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Opinion Column by Chuck Baldwin
As we approach the day in which we commemorate Christ's birth, I am reminded of a quote by John Quincy Adams. On July 4, 1837, he spoke these words:
Why is it that, next to the birthday of the Savior of the World, your most joyous and most venerated festival returns on this day? . . . Is it not that, in the chain of human events, the birthday of the nation is indissolubly linked with the birthday of the Savior? That it forms a leading event in the progress of the Gospel dispensation? Is it not that the Declaration of Independence first organized the social compact on the foundation of the Redeemer's mission upon earth? That it laid the cornerstone of human government upon the first precepts of Christianity, and gave to the world the first irrevocable pledge of the fulfillment of the prophecies, announced directly from Heaven at the birth of the Savior and predicted by the greatest of the Hebrew prophets six hundred years before?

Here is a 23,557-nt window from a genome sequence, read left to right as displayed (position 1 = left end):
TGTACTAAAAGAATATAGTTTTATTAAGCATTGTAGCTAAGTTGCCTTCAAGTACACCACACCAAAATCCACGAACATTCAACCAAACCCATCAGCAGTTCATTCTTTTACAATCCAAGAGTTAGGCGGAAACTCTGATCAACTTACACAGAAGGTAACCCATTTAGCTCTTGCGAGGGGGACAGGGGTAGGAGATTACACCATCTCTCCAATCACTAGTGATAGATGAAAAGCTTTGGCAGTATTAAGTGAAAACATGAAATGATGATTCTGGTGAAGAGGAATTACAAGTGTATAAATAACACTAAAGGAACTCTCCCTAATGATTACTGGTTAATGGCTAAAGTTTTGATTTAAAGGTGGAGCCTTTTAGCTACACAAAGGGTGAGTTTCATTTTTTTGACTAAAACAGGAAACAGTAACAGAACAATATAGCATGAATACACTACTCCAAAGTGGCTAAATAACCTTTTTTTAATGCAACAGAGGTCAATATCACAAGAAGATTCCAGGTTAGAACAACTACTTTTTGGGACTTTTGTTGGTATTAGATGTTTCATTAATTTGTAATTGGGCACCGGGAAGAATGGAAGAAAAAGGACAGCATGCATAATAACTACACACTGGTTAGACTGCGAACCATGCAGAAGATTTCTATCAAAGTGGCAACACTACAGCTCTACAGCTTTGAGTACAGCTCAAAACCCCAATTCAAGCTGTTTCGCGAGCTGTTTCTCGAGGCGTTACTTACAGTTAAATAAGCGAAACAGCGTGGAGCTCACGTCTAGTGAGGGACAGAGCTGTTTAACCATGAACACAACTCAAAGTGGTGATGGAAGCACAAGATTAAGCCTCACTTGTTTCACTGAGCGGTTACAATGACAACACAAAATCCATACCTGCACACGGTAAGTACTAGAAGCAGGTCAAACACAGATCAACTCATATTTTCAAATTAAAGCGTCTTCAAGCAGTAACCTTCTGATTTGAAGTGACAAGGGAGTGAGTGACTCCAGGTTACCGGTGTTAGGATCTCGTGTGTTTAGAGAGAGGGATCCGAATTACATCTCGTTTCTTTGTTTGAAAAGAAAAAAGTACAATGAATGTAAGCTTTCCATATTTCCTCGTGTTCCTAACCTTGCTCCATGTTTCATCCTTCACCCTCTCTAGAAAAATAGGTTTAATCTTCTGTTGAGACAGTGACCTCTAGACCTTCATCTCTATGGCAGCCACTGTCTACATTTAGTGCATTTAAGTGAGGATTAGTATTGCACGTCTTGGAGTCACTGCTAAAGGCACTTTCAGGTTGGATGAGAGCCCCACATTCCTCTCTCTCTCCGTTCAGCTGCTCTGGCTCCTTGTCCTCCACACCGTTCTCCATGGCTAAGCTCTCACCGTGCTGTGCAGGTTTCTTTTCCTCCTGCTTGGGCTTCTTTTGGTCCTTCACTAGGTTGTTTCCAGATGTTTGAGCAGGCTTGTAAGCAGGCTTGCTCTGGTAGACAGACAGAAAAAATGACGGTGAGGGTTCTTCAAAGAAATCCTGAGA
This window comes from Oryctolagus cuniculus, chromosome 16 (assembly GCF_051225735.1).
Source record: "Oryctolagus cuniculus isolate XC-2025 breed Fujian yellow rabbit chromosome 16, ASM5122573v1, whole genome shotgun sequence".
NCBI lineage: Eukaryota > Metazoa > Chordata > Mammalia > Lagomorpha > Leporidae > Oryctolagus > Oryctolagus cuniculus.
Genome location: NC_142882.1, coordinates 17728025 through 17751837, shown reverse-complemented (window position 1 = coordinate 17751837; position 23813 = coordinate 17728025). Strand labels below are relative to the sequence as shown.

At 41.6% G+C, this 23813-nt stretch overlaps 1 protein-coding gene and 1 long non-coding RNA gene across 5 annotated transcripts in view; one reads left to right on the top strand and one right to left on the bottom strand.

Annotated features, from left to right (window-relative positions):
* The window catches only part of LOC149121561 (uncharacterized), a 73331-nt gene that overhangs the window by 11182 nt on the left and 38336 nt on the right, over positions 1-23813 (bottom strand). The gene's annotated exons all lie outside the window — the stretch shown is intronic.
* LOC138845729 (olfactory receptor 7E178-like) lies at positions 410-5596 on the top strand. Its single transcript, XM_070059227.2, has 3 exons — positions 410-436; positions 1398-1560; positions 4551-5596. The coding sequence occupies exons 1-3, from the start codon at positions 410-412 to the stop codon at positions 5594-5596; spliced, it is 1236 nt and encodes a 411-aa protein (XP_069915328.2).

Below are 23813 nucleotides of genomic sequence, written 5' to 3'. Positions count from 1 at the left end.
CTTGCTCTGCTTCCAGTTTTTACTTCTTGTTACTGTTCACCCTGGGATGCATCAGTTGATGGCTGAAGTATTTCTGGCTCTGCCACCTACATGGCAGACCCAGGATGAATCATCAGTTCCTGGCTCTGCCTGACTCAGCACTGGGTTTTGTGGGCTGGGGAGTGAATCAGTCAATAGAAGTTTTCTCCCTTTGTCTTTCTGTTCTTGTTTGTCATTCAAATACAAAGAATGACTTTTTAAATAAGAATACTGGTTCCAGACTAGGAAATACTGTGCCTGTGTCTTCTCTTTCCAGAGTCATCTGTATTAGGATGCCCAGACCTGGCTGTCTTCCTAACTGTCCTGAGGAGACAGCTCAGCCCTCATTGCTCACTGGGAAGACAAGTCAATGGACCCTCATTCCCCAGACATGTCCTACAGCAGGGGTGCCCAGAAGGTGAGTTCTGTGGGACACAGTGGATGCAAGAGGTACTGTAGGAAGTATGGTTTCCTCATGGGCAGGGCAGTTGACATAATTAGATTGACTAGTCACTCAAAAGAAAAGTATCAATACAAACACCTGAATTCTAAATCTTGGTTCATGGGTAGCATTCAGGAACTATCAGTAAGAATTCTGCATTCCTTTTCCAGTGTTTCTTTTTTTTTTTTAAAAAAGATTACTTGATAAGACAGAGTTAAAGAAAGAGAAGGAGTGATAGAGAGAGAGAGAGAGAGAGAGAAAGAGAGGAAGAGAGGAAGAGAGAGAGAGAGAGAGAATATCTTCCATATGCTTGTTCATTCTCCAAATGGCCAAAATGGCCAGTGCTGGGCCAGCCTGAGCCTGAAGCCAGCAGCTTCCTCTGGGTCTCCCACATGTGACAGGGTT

Adams was exactly right. The United States
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